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Finding Middle Ground in the Practice of Law

A few weeks ago, Jeremy Blachman (of Anonymous Lawyer fame) posted about Daniel Brook's new book, The Trap, which discusses the plight of well-educated young people who feel forced to choose between making piles of money or doing work that inspires, but not both. That's certainly an issue that rings true for many new lawyers, who profess to yearn for public interest jobs, but march off to Biglaw to repay loans.

But is the gap between doing well and doing good in law as unsurmountable as it once was? Mark Schmitt suggests not -- at least not as much as there was 20 years ago. Schmitt does acknowledge that in some ways, things have changed for the worse, with student debt far less manageable than it once was. But Schmitt also suggests that there are more opportunities for new college grads to do good. He notes that when he graduated from college, the only options at the career office were jobs at big investment houses. But now there are groups like Teach for America that allow grads to start out doing something good.

Schmitt also notes that nonprofits are paying more, at least for lawyers. He writes:

There's also been a major upgrade in nonprofit pay – at least the nonprofits I'm aware of – as the Baby Boom-generation leaders who had been trained in the Ralph Nader model of asceticism give way to younger leaders who are much more realistic about what people need to make a real career and pay student loans. One of Brook's examples is an ACLU lawyer, but that case proves my point – under its Gen-X president Anthony Romero, the ACLU ramped up its starting pay for lawyers from $36,000 to $59,000, which is not competitive with firms but enough to make it possible to be an ACLU lawyer if you actually want to be an ACLU lawyer, rather than just pretending that you might want to do something socially useful but can't.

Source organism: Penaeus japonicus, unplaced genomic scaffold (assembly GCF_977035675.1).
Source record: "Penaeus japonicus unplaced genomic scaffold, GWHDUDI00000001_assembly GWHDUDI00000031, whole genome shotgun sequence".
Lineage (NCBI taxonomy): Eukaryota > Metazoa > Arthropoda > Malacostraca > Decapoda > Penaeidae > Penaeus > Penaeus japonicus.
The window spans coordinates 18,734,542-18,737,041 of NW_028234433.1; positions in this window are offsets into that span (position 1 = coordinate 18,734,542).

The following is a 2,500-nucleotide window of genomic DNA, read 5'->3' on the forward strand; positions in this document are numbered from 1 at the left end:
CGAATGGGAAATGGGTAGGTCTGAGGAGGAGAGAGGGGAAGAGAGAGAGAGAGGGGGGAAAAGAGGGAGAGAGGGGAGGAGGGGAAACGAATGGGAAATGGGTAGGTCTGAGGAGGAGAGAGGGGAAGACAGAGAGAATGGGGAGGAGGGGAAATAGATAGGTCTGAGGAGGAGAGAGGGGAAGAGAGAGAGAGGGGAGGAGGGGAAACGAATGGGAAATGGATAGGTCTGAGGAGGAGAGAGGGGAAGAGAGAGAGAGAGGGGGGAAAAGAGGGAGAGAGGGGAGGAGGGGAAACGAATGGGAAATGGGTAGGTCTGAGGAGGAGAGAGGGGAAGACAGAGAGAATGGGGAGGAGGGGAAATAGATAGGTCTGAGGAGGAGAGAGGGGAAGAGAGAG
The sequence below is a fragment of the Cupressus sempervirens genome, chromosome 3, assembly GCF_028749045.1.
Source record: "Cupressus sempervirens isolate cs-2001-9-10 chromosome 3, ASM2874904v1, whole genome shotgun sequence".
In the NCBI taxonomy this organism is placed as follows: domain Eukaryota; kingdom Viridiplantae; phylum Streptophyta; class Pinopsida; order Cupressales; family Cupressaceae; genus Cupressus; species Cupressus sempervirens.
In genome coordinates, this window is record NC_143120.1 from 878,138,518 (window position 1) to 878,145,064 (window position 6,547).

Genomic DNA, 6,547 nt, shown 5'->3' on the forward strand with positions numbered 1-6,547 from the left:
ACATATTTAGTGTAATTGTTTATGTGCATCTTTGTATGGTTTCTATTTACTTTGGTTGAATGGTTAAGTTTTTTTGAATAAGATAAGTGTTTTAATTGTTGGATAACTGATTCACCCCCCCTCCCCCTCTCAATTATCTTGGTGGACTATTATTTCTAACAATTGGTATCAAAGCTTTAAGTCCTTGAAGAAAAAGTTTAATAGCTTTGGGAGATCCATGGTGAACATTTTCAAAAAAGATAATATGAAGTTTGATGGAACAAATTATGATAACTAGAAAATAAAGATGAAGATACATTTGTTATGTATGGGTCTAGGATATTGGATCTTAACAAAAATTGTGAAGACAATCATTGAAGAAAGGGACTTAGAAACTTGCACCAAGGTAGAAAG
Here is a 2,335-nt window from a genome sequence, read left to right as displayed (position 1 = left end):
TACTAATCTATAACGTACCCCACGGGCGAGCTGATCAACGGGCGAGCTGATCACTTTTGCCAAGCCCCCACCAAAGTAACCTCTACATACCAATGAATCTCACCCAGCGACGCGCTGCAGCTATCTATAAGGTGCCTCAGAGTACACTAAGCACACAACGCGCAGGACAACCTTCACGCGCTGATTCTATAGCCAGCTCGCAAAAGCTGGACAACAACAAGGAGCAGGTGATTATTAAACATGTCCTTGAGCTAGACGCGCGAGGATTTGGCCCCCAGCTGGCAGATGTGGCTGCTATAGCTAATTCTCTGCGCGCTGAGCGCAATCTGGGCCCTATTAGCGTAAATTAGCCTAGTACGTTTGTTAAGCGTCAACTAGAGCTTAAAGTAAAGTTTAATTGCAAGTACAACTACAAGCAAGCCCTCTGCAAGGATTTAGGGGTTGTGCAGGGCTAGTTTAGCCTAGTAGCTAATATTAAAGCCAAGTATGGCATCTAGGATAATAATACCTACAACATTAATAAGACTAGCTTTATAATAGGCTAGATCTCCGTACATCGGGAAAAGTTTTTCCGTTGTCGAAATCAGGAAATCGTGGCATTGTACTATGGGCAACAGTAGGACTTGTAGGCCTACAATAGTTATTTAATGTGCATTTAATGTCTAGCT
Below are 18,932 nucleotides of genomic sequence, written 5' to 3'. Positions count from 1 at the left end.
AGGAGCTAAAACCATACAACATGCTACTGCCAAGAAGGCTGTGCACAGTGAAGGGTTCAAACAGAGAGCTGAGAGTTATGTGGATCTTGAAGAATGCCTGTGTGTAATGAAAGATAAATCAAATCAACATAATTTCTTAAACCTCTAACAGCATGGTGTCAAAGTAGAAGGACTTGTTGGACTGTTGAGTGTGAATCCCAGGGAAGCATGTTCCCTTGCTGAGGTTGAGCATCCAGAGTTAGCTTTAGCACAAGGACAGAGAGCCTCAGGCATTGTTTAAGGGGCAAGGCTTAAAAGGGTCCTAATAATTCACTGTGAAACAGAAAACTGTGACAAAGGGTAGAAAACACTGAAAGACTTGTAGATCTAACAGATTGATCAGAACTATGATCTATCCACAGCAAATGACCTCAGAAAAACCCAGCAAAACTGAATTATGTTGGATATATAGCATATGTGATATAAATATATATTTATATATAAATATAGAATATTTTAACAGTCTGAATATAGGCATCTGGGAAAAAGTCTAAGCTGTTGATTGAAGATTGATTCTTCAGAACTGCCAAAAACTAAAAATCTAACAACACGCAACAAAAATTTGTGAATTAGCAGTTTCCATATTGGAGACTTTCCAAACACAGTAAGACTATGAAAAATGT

I think there's a happy medium for most lawyers, between the extreme of what many regard as soul-less Biglaw on one hand and impoverished public interest on the other. I've certainly found that medium in solo practice, where I earn a good living through my specialization that gives me the ability to choose work -- renewable energy development, civil rights cases or blogging -- that gives me personal satisfaction. But it's taken me nearly 20 years to reach this point. And I think that over time, through trial and error, many lawyers also find their way into a job that enables them to do well and do good, all at the same time.

Posted by Carolyn Elefant on October 17, 2007 at 05:45 PM | Permalink | Comments (1)


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